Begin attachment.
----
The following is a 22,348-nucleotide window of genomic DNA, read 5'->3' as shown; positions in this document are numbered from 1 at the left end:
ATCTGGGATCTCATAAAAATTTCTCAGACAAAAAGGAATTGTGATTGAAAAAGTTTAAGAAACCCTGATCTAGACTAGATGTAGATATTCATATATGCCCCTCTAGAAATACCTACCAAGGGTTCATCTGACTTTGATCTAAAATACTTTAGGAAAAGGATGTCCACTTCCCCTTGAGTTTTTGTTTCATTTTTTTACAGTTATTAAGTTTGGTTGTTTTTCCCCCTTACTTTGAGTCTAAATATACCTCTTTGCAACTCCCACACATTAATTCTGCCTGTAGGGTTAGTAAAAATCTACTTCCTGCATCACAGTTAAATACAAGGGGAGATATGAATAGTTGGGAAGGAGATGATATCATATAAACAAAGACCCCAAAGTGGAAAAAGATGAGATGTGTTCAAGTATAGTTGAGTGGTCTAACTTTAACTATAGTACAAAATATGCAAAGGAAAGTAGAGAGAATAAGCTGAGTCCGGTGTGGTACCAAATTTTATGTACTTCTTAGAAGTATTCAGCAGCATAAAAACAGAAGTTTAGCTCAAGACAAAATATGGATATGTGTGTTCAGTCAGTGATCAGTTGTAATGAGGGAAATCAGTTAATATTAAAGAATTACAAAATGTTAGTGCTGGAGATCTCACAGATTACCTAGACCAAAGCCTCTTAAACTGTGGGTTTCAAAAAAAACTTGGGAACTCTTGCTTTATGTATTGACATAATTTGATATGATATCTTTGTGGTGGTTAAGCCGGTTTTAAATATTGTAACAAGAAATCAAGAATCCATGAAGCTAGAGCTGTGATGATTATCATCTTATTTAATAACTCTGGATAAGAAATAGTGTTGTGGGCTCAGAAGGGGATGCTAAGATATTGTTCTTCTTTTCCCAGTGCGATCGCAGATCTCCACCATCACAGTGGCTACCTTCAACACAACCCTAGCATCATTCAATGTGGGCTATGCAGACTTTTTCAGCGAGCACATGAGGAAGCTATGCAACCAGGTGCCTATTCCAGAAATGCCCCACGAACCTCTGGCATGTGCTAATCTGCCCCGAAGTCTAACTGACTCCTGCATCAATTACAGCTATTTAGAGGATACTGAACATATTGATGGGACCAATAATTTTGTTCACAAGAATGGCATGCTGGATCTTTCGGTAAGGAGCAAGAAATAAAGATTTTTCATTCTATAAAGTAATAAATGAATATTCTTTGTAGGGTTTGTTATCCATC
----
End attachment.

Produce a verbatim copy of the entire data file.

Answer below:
The following is a 22,348-nucleotide window of genomic DNA, read 5'->3' as shown; positions in this document are numbered from 1 at the left end:
ATCTGGGATCTCATAAAAATTTCTCAGACAAAAAGGAATTGTGATTGAAAAAGTTTAAGAAACCCTGATCTAGACTAGATGTAGATATTCATATATGCCCCTCTAGAAATACCTACCAAGGGTTCATCTGACTTTGATCTAAAATACTTTAGGAAAAGGATGTCCACTTCCCCTTGAGTTTTTGTTTCATTTTTTTACAGTTATTAAGTTTGGTTGTTTTTCCCCCTTACTTTGAGTCTAAATATACCTCTTTGCAACTCCCACACATTAATTCTGCCTGTAGGGTTAGTAAAAATCTACTTCCTGCATCACAGTTAAATACAAGGGGAGATATGAATAGTTGGGAAGGAGATGATATCATATAAACAAAGACCCCAAAGTGGAAAAAGATGAGATGTGTTCAAGTATAGTTGAGTGGTCTAACTTTAACTATAGTACAAAATATGCAAAGGAAAGTAGAGAGAATAAGCTGAGTCCGGTGTGGTACCAAATTTTATGTACTTCTTAGAAGTATTCAGCAGCATAAAAACAGAAGTTTAGCTCAAGACAAAATATGGATATGTGTGTTCAGTCAGTGATCAGTTGTAATGAGGGAAATCAGTTAATATTAAAGAATTACAAAATGTTAGTGCTGGAGATCTCACAGATTACCTAGACCAAAGCCTCTTAAACTGTGGGTTTCAAAAAAAACTTGGGAACTCTTGCTTTATGTATTGACATAATTTGATATGATATCTTTGTGGTGGTTAAGCCGGTTTTAAATATTGTAACAAGAAATCAAGAATCCATGAAGCTAGAGCTGTGATGATTATCATCTTATTTAATAACTCTGGATAAGAAATAGTGTTGTGGGCTCAGAAGGGGATGCTAAGATATTGTTCTTCTTTTCCCAGTGCGATCGCAGATCTCCACCATCACAGTGGCTACCTTCAACACAACCCTAGCATCATTCAATGTGGGCTATGCAGACTTTTTCAGCGAGCACATGAGGAAGCTATGCAACCAGGTGCCTATTCCAGAAATGCCCCACGAACCTCTGGCATGTGCTAATCTGCCCCGAAGTCTAACTGACTCCTGCATCAATTACAGCTATTTAGAGGATACTGAACATATTGATGGGACCAATAATTTTGTTCACAAGAATGGCATGCTGGATCTTTCGGTAAGGAGCAAGAAATAAAGATTTTTCATTCTATAAAGTAATAAATGAATATTCTTTGTAGGGTTTGTTATCCATC